Note that the increasingly popular low-dose oral Minoxidil for hair loss (taken via ingesting pills or tablets) acts a bit differently compared to sublingual Minoxidil (taken via dissolving under the tongue). Read the bottom half of this post for more details. Top half is all updates.
Sublingual Minoxidil for Hair Loss Updates
Update: February 2023 — A HRN forum member named “Viney” is posting excellent details with photos of his hair regrowth from sublingual Minoxidil and Dutasteride. He sees a dermatologist at Sinclair Dermatology (Melbourne, Australia).
Update: January 2023 — I posted something on Twitter about sublingual Minoxidil possibly being more effective than oral Minoxidil. Below are the interesting responses from Dr. Corralo and Dr. Bhoyrul:
Update: December 2022 — Also see this thread on Twitter in relation to the same subject.
Update: September 2021 — A clinical trial of 40 male and female patients receiving sublingual Minoxidil (SM) for androgenetic alopecia just ended. Per the summary, SM produced a dose-dependent increase in mean terminal hair count of the frontal and vertex scalp and an improvement in hair density. There was no affect on blood pressure. Quote from reviewer Dr. Mirmirani:
“The authors suggest that sublingual Minoxidil (SM) may have better bioavailability and fewer hemodynamic effects by avoiding first-pass liver metabolism. Although the data in this study are positive, it will take more to convince me that it is significantly better than oral Minoxidil (OM). Very few of my patients on low-dose OM for hair loss discontinue the medication due to side-effects. The other consideration is cost. OM it is an inexpensive, generic drug, that is covered by medical benefits.”
Update: March 2021 — An excellent video presentation on sublingual Minoxidil from Dr. Bevin Bhoyrul from Sinclair Dermatology:
Update: July 2020 — Also from Sinclair Dermatology comes a case series report of 64 patients taking sublingual Minoxidil (0.45 mg per day) for pattern hair loss.
April 9, 2018
Earlier today, a reader named Chris posted a very interesting video about a new hair loss treatment from Australia that entails putting some kind of dissolvable listerine-style strip underneath the tongue. Chris asked me for my opinion about this treatment.
At first, I thought that this seemed like an obvious scam since the title of the video includes the word “breakthrough” in it. Moreover, the video does not even mention what ingredients are in the sublingual strip or patch itself.
However, since the famous Australian dermatologist Dr. Rodney Sinclair appears in the video, I decided to conduct further research. Dr. Sinclair (associated with “The Hairy Pill“) is an extremely well respected researcher in the hair loss world. In the above video, he is honest and clearly says that this treatment will not bring back hair in totally bald scalps.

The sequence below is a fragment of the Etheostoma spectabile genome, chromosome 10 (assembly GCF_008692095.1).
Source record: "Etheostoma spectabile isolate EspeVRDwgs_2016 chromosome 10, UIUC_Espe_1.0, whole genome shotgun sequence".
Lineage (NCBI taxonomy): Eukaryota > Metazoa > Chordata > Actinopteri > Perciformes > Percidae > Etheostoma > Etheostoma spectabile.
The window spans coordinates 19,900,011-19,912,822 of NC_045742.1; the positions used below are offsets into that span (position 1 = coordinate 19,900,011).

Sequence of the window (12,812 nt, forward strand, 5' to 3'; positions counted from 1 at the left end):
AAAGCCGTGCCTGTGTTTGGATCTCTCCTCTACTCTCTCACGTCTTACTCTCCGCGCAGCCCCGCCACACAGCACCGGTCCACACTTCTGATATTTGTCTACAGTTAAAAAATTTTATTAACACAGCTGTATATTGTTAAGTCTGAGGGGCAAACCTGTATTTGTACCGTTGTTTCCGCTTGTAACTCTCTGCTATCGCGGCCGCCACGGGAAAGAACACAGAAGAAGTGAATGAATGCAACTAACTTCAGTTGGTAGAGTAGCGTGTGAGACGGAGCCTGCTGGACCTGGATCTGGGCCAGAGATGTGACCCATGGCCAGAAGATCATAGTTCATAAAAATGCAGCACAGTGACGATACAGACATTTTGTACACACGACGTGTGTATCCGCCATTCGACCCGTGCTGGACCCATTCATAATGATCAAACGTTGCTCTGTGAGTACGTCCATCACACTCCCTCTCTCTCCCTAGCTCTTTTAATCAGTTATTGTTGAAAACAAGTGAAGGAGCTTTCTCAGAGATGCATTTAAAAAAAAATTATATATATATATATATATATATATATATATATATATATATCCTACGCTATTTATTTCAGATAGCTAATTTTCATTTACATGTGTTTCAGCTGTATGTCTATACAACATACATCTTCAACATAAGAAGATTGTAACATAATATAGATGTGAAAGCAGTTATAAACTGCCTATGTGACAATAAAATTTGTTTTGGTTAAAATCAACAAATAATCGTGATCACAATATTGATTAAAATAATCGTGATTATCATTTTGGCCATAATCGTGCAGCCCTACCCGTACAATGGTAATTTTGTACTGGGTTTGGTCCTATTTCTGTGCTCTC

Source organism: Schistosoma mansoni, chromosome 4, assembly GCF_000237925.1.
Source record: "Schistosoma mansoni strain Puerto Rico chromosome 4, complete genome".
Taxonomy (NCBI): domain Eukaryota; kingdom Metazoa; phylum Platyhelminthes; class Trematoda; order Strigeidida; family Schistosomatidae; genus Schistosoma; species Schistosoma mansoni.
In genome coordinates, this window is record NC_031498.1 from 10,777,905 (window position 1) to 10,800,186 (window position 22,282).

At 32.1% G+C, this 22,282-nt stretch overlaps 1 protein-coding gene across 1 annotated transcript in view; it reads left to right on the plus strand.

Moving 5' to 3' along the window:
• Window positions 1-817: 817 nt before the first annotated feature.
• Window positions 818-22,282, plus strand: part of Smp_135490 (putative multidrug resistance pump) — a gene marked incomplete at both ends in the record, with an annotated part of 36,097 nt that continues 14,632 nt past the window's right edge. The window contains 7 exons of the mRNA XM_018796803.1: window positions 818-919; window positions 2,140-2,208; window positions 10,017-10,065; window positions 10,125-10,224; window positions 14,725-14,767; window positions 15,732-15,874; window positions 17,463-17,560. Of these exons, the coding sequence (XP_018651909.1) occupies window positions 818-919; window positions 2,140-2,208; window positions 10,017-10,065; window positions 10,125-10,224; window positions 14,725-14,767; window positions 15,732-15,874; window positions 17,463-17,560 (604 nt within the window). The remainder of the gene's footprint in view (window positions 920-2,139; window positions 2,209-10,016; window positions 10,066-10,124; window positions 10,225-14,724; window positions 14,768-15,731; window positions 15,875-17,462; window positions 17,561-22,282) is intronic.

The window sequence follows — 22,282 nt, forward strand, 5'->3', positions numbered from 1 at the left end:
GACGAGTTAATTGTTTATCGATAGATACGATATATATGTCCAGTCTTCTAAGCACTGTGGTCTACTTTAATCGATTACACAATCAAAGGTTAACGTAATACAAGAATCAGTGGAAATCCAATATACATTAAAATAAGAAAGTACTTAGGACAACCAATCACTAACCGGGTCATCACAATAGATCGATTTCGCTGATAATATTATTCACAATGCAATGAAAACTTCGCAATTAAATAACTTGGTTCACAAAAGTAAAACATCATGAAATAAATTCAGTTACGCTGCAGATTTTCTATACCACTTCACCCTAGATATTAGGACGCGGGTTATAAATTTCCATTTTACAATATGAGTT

Having said that, so far it seems that the results from this treatment on people who have moderate levels of balding have been very positive. And this got me curious about what magic concoction was in the strip itself?
Clinical Trial for Sublingual Minoxidil
I did not have to conduct much further research to figure out what this new potential breakthrough hair loss cure entailed. On Dr. Sinclair’s blog, the latest post from today discusses a new clinical trial they are conducting that is recruiting both men and women. Volunteers will be treated with low-dose oral Minoxidil that will be given as a sublingual tablet (which will dissolve under the tongue).
I would not be surprised if the tablet is actually the strip/patch that was shown in the video I posted earlier. It would be very uncomfortable to put an actual tablet underneath the tongue and wait for it to dissolve, unless the dissolution happened very rapidly. On the other hand, a strip would be much easier to keep in place underneath the tongue for a longer period of time.
I discussed oral Minoxidil for hair loss in detail last year. While I often use topical Minoxidil foam, I would not take the oral version as I do not want more body hair as a potential side effect. However, oral Minoxidil clearly seems to be a superior option to topical Minoxidil when it comes to hair growth benefits. Partly due to the sulfotransferase issue.
If you live in Australia or in the nearby vicinity, perhaps it is worth volunteering for these trials. Today I finally learnt the definition of “sublingual”.
Also make sure to read my post on extra strength Minoxidil 15 percent for other alternatives to regular dosage store-bought Minoxidil foam.